Over the last year, Russia’s invasion of Ukraine has upset global energy markets, giving a big boost to plans to increase exports of American LNG overseas and placing pressure to move as much LNG as possible as quickly as possible — including by rail.

As Oil Companies Stay Lean, Workers Move to Renewable Energy

By Clifford Krauss - New York Times, February 27, 2023

Solar, wind, geothermal, battery and other alternative-energy businesses are adding workers from fossil fuel companies, where employment has fallen.

Emma McConville was thrilled when she landed a job as a geologist at Exxon Mobil in 2017. She was assigned to work on one of the company’s most exciting and lucrative projects, a giant oil field off Guyana.

But after oil prices collapsed during the pandemic, she was laid off on a video call at the end of 2020. “I probably blacked out halfway,” Ms. McConville recalled.

Her shock was short-lived. Just four months later, she landed a job with Fervo, a young Houston company that aims to tap geothermal energy under the Earth’s surface. Today she manages the design of two Fervo projects in Nevada and Utah, and earns more than she did at Exxon.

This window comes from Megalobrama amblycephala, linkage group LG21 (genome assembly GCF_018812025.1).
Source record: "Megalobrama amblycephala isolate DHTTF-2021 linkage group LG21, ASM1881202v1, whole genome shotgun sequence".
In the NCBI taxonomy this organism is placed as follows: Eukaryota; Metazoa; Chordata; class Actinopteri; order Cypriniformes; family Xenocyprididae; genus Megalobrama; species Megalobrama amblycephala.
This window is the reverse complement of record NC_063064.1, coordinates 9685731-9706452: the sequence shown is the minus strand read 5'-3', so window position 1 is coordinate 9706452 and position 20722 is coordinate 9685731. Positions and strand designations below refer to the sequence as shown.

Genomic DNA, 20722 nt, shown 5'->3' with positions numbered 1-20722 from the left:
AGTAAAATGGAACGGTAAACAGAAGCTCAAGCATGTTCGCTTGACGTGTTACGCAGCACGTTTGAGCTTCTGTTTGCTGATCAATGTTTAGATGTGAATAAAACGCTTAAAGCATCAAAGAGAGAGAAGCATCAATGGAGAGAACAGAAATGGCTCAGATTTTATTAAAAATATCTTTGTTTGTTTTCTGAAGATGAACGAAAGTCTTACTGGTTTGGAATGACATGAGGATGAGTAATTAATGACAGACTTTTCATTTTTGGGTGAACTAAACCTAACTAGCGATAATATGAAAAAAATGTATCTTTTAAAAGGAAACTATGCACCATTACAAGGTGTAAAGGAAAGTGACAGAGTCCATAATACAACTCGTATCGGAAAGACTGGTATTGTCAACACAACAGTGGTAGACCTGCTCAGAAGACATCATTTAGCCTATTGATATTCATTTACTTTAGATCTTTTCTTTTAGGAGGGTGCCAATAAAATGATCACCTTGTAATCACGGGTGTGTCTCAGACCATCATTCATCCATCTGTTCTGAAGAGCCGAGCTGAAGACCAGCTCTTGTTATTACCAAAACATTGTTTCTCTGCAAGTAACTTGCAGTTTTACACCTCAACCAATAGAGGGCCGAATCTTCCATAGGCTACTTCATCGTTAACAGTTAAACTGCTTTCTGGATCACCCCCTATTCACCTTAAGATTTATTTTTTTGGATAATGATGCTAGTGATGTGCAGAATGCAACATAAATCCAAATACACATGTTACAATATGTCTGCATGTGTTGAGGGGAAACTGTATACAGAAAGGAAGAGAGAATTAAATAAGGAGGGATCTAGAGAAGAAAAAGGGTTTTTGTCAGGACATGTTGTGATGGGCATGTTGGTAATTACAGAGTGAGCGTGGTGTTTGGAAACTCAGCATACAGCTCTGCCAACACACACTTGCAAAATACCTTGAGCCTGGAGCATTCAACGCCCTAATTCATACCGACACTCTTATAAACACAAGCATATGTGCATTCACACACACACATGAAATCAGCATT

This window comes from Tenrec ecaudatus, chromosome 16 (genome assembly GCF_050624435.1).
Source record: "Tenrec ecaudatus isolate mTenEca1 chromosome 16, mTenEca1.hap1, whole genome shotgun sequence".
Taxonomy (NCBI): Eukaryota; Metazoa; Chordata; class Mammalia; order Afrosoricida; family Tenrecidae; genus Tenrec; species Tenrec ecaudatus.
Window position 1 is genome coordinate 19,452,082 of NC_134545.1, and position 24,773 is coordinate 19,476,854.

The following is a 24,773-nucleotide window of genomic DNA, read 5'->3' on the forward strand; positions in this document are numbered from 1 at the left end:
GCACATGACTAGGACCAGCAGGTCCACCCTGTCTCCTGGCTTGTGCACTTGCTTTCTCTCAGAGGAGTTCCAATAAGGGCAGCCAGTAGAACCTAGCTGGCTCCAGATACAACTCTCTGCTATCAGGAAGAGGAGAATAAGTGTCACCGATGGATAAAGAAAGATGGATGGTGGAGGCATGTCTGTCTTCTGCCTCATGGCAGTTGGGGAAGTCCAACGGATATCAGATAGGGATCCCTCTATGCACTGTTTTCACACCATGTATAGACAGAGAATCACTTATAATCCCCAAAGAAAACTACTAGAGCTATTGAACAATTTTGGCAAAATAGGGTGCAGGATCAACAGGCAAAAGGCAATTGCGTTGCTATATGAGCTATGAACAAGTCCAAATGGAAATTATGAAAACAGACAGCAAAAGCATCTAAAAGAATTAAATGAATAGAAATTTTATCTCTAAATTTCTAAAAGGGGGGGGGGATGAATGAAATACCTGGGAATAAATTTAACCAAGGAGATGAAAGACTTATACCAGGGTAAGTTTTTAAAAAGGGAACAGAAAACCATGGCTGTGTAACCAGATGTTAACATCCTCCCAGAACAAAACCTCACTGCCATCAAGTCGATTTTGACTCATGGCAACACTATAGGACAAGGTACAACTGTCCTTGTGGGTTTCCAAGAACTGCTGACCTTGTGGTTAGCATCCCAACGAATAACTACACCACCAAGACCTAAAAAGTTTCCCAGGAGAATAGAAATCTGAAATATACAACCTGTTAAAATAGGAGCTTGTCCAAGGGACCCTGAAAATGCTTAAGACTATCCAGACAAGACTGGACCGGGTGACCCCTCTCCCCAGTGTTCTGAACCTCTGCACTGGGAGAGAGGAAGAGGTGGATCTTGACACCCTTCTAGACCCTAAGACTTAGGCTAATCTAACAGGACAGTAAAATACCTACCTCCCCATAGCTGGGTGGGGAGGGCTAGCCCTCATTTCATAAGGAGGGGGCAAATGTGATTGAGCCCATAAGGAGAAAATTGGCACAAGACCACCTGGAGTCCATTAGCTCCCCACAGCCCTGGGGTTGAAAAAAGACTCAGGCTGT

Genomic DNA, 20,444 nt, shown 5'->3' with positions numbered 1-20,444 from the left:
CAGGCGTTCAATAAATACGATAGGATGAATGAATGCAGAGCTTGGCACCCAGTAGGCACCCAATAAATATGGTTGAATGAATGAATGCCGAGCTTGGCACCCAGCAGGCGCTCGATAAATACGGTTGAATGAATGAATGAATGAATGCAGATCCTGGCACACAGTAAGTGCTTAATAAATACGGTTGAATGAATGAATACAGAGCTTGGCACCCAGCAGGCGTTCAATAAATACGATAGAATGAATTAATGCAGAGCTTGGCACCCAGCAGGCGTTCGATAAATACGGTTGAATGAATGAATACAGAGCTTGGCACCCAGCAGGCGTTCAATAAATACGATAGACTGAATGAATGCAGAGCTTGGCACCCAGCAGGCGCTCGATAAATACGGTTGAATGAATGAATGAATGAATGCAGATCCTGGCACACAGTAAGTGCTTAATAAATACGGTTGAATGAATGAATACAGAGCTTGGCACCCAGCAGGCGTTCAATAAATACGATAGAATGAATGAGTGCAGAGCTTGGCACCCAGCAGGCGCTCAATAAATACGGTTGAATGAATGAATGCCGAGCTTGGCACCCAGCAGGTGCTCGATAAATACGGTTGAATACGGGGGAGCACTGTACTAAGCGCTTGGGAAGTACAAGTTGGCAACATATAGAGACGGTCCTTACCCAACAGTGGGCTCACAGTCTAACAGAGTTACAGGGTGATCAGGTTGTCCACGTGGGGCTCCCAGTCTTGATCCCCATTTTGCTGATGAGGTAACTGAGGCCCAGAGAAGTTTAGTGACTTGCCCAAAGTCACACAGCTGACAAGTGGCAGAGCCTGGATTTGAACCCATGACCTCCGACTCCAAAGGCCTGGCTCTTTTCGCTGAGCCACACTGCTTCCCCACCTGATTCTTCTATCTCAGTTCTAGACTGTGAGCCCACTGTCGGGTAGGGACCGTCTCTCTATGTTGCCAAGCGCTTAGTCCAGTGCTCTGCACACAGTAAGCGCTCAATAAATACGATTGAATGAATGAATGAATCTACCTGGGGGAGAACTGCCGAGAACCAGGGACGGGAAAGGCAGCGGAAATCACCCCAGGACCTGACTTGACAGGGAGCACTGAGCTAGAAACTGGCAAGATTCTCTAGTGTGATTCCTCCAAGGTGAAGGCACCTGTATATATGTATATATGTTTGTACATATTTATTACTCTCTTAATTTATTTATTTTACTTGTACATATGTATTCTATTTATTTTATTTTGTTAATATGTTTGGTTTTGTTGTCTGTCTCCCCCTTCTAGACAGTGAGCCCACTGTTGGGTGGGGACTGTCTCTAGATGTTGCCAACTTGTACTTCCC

“Covid allowed me to pivot,” she said. “Covid was an impetus for renewables, not just for me but for many of my colleagues.”

Oil and gas companies laid off roughly 160,000 workers in 2020, and they maintained tight budgets and hired cautiously over the last two years. But many renewable businesses expanded rapidly after the early shock of the pandemic faded, snapping up geologists, engineers and other workers from the likes of Exxon and Chevron. Half of Fervo’s 38 employees come from fossil fuel companies, including BP, Hess and Chesapeake Energy.

Executives and workers in energy hubs in Houston, Dallas and other places say steady streams of people are moving from fossil fuel to renewable energy jobs. It’s hard to track such movements in employment statistics, but the overall numbers suggest such career moves are becoming more common. Oil, gas and coal employment has not recovered to its prepandemic levels. But the number of jobs in renewable energy, including solar, wind, geothermal and battery businesses, is rising.